bannerHON
img
HONnews
HONnews
img PATIENT / PARTICULIER img PROFESSIONNEL DE SANTE img WEBMESTRE img
img
 
img
HONcode sites
Khresmoi - new !
HONselect
News
Conferences
Images

Themes:
A B C D E F G H I
J K L M N O P Q
R S T U V W X Y Z
Browse archive:
2019: D N O S A J J M A M F J
2018: D

 
  Other news for:
Child Development
 Resources from HONselect
Baby-Led Eating: A Healthier Approach

By Len Canter
HealthDay Reporter

FRIDAY, April 5, 2019 (HealthDay News) -- With childhood obesity rates soaring, prevention should start at a very early age. One approach gaining in popularity is baby-led weaning.

This means that, when solid foods are introduced, ideally at 6 months, parents let the baby feed himself or herself rather than mom or dad spoon-feeding the typical baby food purees.

This method enables babies to stop eating on their own when they feel full and not when their plate is clean. One study found that, at age 2, babies introduced to solid foods this way were less likely to be overweight.

Starting solids at 6 months rather than the old standard of 4 months is in itself aimed at preventing overweight. It's also when infants have the motor skills needed to feed themselves.

The method isn't complicated. The baby eats when the rest of the family eats and can have most of the same foods. However, infants' foods must be very well cooked and cut into easy-to-grasp shapes, usually strips long enough to protrude slightly from the baby's fist when held. It may take some time for him or her to get the hang of holding a piece of food. Let the child learn how -- don't put the food into his or her mouth for them.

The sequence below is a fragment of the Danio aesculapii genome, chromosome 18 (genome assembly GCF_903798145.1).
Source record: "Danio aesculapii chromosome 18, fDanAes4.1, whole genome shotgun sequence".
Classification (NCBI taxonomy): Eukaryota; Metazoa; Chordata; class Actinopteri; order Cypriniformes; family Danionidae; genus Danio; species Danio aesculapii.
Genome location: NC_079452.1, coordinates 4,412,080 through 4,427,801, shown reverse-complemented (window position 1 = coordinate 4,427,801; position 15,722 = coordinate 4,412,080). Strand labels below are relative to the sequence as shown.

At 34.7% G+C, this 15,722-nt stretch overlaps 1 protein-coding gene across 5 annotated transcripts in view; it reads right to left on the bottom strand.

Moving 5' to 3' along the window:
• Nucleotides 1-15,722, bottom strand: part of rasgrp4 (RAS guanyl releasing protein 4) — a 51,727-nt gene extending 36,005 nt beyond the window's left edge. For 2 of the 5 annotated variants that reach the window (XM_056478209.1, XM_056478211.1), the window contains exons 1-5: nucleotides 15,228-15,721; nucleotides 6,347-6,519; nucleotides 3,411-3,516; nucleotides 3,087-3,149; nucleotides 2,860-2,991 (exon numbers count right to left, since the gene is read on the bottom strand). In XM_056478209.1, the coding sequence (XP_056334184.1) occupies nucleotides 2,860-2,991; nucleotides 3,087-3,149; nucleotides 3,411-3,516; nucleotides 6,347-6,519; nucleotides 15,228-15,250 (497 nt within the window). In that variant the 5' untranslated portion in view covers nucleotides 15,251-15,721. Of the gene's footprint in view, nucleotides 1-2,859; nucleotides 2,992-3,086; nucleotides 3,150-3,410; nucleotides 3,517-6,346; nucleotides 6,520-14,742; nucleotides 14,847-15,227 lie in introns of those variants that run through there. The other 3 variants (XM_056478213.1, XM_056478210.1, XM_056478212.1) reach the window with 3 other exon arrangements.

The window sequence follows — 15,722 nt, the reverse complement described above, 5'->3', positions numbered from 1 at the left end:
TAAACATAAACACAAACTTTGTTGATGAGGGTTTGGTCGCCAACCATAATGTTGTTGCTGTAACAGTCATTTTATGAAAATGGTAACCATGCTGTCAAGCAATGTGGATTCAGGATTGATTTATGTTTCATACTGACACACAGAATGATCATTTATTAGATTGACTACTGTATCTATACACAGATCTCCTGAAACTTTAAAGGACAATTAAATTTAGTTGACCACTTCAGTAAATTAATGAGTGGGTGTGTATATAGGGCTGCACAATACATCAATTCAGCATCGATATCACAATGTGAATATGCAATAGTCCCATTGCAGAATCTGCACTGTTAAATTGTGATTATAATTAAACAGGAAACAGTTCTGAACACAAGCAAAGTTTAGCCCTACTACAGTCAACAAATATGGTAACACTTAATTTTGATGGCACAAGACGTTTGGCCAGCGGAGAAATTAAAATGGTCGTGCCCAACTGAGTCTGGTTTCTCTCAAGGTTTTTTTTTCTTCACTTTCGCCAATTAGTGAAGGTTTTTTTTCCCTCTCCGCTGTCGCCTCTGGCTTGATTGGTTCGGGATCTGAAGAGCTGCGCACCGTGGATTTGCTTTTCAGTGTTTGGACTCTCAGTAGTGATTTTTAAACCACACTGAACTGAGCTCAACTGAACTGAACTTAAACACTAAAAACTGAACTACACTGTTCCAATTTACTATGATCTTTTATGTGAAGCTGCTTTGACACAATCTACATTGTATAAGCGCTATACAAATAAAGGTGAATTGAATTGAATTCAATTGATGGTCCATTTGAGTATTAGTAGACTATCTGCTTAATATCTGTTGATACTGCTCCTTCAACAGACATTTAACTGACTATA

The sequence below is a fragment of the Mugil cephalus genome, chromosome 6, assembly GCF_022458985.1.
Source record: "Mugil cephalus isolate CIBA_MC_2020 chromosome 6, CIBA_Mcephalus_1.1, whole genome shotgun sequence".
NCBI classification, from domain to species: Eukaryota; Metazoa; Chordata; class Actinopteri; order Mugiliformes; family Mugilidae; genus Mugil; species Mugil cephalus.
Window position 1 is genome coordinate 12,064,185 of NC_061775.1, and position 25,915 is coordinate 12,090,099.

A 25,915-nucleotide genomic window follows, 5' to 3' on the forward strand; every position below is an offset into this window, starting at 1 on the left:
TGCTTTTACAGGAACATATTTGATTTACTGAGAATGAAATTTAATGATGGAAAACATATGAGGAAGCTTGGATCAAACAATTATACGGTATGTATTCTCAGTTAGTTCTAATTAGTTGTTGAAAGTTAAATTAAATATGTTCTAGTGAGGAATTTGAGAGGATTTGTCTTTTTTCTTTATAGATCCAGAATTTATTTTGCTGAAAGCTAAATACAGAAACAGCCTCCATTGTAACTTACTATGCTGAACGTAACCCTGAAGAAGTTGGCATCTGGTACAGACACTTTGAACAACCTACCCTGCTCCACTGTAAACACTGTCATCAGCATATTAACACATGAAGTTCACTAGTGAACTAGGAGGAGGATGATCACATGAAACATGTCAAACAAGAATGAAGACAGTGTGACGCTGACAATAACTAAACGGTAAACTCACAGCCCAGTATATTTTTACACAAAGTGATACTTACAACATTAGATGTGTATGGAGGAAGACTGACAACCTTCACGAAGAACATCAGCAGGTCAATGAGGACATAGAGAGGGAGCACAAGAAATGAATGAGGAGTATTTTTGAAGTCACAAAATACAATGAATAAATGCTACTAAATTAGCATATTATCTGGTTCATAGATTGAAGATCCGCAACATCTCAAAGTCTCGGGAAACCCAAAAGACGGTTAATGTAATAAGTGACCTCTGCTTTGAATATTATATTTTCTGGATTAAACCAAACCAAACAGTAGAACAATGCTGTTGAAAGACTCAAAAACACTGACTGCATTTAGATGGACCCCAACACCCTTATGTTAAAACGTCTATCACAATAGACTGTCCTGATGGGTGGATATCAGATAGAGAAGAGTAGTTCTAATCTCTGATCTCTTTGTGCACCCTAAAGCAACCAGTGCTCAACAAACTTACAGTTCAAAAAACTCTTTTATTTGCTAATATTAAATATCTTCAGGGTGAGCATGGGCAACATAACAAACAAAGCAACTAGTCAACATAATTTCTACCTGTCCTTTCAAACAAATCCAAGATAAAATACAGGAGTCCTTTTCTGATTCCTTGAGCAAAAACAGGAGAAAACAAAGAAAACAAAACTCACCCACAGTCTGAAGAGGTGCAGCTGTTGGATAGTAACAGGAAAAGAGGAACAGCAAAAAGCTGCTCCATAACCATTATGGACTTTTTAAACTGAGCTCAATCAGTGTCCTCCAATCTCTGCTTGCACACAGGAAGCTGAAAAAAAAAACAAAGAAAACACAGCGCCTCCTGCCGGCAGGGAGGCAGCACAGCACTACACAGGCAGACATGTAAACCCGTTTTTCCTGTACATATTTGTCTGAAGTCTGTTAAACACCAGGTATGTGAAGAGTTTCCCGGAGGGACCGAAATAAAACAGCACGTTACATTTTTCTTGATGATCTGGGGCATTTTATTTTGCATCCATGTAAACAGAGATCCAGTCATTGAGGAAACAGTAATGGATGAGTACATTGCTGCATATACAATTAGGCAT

Offer three or four different foods at each meal, but just one piece of each at a time. Give seconds if he or she is still hungry. A baby may not like a food the first time. Offer it again in the future.

In terms of safety, when infants are supervised, they aren't any more likely to choke on foods than spoon-fed babies. But, as is true for all young eaters, don't give foods in a coin-shape or foods with a high choking risk such as whole grapes, peanuts and popcorn.

More information

The American Academy of Pediatrics has more on introducing foods to baby and which ones are best.

Copyright © 2019 HealthDay. All rights reserved. URL:http://consumer.healthday.com/Article.asp?AID=743781

Resources from HONselect: HONselect is the HON's medical search engine. It retrieves scientific articles, images, conferences and web sites on the selected subject.
The list of medical terms above are retrieved automatically from the article.

Disclaimer: The text presented on this page is not a substitute for professional medical advice. It is for your information only and may not represent your true individual medical situation. Do not hesitate to consult your healthcare provider if you have any questions or concerns. Do not use this information to diagnose or treat a health problem or disease without consulting a qualified healthcare professional.
Be advised that HealthDay articles are derived from various sources and may not reflect your own country regulations. The Health On the Net Foundation does not endorse opinions, products, or services that may appear in HealthDay articles.


Home img About us img MediaCorner img HON newsletter img Site map img Ethical policies img Contact